Thursday, June 02, 2005

Lessons from "Zion"

What started out as a challenge and a project to keep myself occupied while my husband studied for his M.Div became a life-enhancing event. Not only did I beat the clock and write 50k words in less than 30 days, creating a story that made sense and had form and substance, but to my surprise, I grew considerably in the process.

I'm always one for learning, and consider the acquisition of new knowledge my daily duty. As Mary Alston wrote in 1818 to her then 15 year old daughter Mary, I strive to "employ (myself) as I ought, gaining some information every moment...Reflect(ing) that the opportunity may not possibly be retrieved, and that 'the mind untaught is a work wasted' where fiends and tempests howl."* So why was I surprised? Because I found out I didn't know what I thought I did.

My growth did not occur just in the area of my writing, though I now realize I have much to learn in that arena. I'm more aware of my grammar and sentence structure and am also utilizing more resources to help improve those items. I'm working on description, critical in a novel. I often employ the use of "writing on the spot," letting the words flow as the moment occurs. But on a cultural level I feel like a new person.

Due to the nature of most of my stories, my point-of-view is usually written in first-person. While I have written short stories from a third-person perspective, the character is usually someone much like me. For Zion, I completely stepped into another role and looked at the world through another pair of eyes, (in this case, grey ones.) The research needed to understand this person's life, and the role playing that I did by writing from this perspective was enlightening. Perceptions were blown away, leaving a stark reality in its wake. More on that later.

I also picked up new information on the real-life subjects that appear in my story. I knew that the ministers mentioned were dedicated to preaching and teaching the Scriptures, but I didn't know about their extreme diligence in practicing their faith. I was surprised to hear that Benjamin Morgan Palmer stayed in New Orleans during the malaria outbreak that killed thousands of people in that city during the late 1850s. With little regard to himself, he ministered to the living, sick and dying, even to those whose pastors left, (as I would have, I'm sure) after the outbreak. The Reverend John L Girardeau pastored a church in Charleston whose members included the affluent and the owned. The largest church building in the South at the time, Zion Presbyterian Church was a place where blacks and whites worshipped together.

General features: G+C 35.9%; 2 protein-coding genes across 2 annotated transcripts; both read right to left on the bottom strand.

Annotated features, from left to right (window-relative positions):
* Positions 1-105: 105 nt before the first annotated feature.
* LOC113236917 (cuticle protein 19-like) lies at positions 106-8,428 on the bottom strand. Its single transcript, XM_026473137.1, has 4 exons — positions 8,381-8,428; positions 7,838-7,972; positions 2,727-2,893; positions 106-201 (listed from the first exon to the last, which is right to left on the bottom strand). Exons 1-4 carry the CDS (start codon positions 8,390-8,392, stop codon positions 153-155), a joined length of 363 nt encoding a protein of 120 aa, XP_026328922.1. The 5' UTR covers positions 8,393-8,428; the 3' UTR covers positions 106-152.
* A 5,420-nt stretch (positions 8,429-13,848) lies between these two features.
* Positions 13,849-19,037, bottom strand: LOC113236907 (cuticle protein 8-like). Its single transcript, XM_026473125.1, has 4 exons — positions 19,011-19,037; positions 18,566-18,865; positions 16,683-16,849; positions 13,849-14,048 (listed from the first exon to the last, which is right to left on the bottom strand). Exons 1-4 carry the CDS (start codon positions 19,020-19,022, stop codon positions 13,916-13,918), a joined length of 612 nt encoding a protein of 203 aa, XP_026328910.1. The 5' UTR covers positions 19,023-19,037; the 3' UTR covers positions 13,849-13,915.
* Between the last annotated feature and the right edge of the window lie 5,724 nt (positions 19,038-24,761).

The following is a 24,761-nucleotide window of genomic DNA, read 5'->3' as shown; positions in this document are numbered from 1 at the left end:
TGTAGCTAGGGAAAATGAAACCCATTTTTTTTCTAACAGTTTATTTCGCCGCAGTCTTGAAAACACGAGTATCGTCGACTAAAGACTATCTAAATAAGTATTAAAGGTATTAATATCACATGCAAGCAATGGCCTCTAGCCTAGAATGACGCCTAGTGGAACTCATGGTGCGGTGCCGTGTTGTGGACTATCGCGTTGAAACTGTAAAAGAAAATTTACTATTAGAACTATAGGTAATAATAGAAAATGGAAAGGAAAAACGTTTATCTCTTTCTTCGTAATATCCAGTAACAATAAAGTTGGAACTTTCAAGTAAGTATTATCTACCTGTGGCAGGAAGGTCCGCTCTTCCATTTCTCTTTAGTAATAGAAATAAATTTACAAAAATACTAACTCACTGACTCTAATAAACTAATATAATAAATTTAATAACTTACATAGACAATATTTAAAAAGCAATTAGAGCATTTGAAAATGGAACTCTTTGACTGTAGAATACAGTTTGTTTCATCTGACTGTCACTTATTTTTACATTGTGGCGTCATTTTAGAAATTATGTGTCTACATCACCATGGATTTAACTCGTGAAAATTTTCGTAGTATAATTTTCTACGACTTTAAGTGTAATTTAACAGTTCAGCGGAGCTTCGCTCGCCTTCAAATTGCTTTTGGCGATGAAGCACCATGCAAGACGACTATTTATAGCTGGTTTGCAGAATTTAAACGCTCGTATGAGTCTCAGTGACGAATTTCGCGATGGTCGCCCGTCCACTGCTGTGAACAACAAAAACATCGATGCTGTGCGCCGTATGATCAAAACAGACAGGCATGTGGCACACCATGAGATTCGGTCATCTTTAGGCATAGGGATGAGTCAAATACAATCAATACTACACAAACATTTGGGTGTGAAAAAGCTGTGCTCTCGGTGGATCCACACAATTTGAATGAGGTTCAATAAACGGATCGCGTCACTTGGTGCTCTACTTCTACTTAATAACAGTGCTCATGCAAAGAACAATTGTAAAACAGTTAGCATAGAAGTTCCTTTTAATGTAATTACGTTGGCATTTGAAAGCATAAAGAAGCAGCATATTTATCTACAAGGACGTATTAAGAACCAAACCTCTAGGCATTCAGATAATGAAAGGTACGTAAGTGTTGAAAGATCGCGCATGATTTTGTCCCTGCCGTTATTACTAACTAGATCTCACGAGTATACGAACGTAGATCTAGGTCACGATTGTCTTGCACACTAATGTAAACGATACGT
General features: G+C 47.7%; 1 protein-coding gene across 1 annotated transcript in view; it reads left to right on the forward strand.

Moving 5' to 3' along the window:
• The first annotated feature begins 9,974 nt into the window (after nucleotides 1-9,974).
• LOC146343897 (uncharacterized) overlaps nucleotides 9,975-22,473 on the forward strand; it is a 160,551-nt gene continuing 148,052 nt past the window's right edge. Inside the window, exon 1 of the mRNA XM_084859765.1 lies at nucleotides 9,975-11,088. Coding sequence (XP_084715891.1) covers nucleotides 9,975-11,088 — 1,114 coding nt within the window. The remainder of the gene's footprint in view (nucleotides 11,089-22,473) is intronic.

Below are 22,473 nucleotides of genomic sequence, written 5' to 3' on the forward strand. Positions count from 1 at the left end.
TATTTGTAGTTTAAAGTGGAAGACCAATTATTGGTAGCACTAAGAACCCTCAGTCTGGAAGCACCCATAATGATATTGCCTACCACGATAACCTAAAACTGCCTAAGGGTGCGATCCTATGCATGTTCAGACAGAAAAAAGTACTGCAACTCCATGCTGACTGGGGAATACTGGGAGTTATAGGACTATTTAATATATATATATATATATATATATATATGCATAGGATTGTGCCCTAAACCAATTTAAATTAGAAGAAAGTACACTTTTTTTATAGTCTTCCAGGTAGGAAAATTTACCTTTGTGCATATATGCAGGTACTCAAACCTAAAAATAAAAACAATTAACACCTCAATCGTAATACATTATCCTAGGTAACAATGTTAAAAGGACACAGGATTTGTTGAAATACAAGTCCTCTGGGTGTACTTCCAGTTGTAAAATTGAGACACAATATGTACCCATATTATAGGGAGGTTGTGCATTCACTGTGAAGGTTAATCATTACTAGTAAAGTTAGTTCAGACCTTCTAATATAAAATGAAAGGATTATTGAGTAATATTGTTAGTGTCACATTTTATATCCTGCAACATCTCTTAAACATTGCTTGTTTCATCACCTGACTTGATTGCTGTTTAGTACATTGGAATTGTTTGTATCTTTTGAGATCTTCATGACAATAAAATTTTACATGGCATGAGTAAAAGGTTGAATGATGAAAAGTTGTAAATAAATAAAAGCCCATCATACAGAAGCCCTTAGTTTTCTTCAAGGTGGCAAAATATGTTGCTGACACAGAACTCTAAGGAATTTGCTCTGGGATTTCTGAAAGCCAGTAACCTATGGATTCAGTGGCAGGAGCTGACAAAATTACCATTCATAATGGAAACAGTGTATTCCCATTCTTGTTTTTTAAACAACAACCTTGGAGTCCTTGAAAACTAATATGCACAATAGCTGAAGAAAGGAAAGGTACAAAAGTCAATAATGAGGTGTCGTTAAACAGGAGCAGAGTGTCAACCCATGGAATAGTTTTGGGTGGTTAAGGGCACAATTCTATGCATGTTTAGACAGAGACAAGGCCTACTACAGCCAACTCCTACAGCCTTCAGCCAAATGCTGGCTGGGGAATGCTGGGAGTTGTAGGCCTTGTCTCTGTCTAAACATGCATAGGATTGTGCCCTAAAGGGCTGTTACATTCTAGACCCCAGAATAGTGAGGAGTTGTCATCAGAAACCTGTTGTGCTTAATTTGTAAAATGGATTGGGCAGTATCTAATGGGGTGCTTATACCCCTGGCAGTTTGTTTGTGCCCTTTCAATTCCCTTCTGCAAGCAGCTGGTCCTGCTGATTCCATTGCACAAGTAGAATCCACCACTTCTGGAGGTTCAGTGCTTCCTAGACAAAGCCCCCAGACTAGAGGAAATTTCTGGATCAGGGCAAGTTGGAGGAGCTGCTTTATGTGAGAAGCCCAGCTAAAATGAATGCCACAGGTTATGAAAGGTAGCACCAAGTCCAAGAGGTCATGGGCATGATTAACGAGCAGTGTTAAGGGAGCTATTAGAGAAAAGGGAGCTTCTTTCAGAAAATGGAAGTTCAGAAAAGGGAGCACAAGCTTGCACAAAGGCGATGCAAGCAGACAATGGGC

One of the scenes in my book takes place in the cemetery associated with that church. After talking to Dr. Nick Willborn, a professor of Christian history, and Girardeau biographer, at the seminary where I work, I realized the cemetery is now "lost." This seems to be the general consensus, as the Charleston Historical Society and the public library have no information that would indicate where it was located. I was referred to, and tried to contact, the Avery Research Center, a branch of the College of Charleston who specializes in African-American studies, (I'm told they're researching slave cemeteries in Charleston) but I haven't yet received a response. Dr. Willborn provided information about the individual who purchased the land for Zion so I'm trying to organize a research group to go to Charleston to search the county records. A December trip that was planned fell through, but a June trip is expected. I hope to have more information on that soon.

My goal is to finish the research and writing on this draft by the end of the year. A knee injury and other obstacles have slowed my pace, but not my desire to finish the project. Would you like to help? Feel free to send your encouragement and your challenges. Accountability is a wonderful motivator.

Next Post: Excerpt from Zion

-------------------------------------
*Cote, Richard N., Mary's World, 2nd ed., (South Carolina: Corinthian Books, 2004), 26

No comments: